Rural Hawaii communities face various volcano threats
Evacuee Michael Hauanao, 32, watches a clip on a phone showing volcano activities at a makeshift donation center as clouds turn red from lava flow in the Leilani Estates subdivision near Pahoa, Hawaii Friday, May 18, 2018. Hawaii residents covered their faces with masks after a volcano menacing the Big Island for weeks exploded, sending a mixture of pulverized rock, glass and crystal into the air in its strongest eruption of sandlike ash in days. (AP Photo/Jae C. Hong)

This follows the more explosive eruption Thursday, which emitted ash and rocks thousands of feet into the sky. No one was injured and there were no reports of damaged property.

It came two weeks after the volcano began sending flows into neighborhoods 25 miles (40 kilometers) to the east of the summit.

  • Rural Hawaii communities face various volcano threats
    Lava erupts in the Leilani Estates subdivision near Pahoa, Hawaii Friday, May 18, 2018. Hawaii residents covered their faces with masks after a volcano menacing the Big Island for weeks exploded, sending a mixture of pulverized rock, glass and crystal into the air in its strongest eruption of sandlike ash in days. (AP Photo/Jae C. Hong)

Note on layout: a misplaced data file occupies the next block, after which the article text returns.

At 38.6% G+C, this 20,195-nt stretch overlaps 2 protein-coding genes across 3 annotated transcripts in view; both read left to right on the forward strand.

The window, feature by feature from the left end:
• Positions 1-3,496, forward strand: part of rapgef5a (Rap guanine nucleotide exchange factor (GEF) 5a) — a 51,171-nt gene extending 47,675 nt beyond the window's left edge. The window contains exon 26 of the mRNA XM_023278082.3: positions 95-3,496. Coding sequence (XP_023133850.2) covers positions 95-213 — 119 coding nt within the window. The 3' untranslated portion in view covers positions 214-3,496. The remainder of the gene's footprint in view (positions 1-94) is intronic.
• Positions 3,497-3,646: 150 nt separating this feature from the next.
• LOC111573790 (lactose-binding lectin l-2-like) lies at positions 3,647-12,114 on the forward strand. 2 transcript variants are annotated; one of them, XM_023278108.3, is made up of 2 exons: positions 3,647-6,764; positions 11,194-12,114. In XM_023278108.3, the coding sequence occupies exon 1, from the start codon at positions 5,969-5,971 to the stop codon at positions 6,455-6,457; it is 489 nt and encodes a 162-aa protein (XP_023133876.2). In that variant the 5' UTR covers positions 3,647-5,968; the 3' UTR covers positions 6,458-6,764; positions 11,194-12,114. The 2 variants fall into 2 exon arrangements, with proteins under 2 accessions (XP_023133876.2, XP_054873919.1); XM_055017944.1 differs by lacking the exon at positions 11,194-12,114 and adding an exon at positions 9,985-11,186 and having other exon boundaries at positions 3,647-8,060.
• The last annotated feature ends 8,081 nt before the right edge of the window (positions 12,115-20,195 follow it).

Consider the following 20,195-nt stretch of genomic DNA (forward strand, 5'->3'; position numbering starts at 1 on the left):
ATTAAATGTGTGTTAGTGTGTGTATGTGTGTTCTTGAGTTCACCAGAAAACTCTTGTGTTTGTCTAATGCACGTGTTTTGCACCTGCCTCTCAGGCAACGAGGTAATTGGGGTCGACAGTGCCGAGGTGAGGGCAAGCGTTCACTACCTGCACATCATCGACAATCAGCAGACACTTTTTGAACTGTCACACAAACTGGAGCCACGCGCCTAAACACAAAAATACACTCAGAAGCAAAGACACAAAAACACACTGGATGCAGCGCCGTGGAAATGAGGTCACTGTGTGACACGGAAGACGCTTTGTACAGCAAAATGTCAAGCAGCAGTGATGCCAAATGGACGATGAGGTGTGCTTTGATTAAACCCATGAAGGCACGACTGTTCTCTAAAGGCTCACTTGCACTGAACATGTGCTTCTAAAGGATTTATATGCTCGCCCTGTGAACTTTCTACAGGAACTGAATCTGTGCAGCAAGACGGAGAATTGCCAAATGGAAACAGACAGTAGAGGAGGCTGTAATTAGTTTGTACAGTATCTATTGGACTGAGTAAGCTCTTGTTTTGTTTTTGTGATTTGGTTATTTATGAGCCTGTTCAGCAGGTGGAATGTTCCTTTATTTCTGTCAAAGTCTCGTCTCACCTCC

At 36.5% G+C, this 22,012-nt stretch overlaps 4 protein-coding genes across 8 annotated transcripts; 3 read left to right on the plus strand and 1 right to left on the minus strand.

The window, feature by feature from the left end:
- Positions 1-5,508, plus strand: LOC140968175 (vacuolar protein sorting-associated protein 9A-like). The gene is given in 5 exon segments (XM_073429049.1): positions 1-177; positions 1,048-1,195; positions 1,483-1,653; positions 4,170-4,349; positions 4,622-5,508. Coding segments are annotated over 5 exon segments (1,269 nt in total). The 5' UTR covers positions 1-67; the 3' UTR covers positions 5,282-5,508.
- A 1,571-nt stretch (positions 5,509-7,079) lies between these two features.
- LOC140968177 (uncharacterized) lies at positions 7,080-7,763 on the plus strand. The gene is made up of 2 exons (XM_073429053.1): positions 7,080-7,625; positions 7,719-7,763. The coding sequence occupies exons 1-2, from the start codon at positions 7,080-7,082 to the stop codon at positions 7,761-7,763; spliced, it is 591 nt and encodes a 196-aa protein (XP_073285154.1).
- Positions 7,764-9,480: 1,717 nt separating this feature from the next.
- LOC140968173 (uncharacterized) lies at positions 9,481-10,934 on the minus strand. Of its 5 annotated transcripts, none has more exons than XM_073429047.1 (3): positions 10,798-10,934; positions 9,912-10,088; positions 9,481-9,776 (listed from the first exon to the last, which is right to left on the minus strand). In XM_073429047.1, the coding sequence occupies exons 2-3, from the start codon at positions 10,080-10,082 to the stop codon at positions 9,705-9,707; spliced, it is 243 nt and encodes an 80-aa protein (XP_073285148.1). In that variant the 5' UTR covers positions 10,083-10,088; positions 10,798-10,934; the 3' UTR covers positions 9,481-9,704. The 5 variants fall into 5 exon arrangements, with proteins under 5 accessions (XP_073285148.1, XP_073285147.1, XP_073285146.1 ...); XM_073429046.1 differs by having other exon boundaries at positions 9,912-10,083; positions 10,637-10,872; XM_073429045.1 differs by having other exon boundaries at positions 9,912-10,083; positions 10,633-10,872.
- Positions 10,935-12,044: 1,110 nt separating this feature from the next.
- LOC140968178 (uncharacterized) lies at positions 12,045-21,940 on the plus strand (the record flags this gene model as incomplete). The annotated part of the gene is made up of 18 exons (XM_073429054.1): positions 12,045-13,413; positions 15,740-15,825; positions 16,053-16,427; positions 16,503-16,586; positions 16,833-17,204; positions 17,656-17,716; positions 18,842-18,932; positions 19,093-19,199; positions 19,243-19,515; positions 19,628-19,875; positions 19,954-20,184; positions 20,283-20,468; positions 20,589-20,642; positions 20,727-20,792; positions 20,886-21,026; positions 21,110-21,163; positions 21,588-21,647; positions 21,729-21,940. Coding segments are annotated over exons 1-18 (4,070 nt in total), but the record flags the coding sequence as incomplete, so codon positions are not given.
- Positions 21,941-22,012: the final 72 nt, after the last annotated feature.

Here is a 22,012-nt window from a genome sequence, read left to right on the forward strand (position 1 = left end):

• Rural Hawaii communities face various volcano threats
    Lava shoot out of a fissure on Pohoiki Rd, Friday, May 18, 2018, near Pahoa, Hawaii. Hawaii residents covered their faces with masks after a volcano menacing the Big Island for weeks exploded, sending a mixture of pulverized rock, glass and crystal into the air in its strongest eruption of sandlike ash in days. (AP Photo/Marco Garcia)
  • Rural Hawaii communities face various volcano threats
    Lava crosses the road near Pohoiki Rd, Friday, May 18, 2018, near Pahoa, Hawaii. Hawaii residents covered their faces with masks after a volcano menacing the Big Island for weeks exploded, sending a mixture of pulverized rock, glass and crystal into the air in its strongest eruption of sandlike ash in days. (AP Photo/Marco Garcia)
  • Rural Hawaii communities face various volcano threats
    Lava crosses the road near Pohoiki Road, Friday, May 18, 2018, near Pahoa, Hawaii. Several open fissure vents are still producing lava splatter and flow in evacuated areas. Gas is also pouring from the vents, cloaking homes and trees in smoke. (AP Photo/Marco Garcia)
  • Rural Hawaii communities face various volcano threats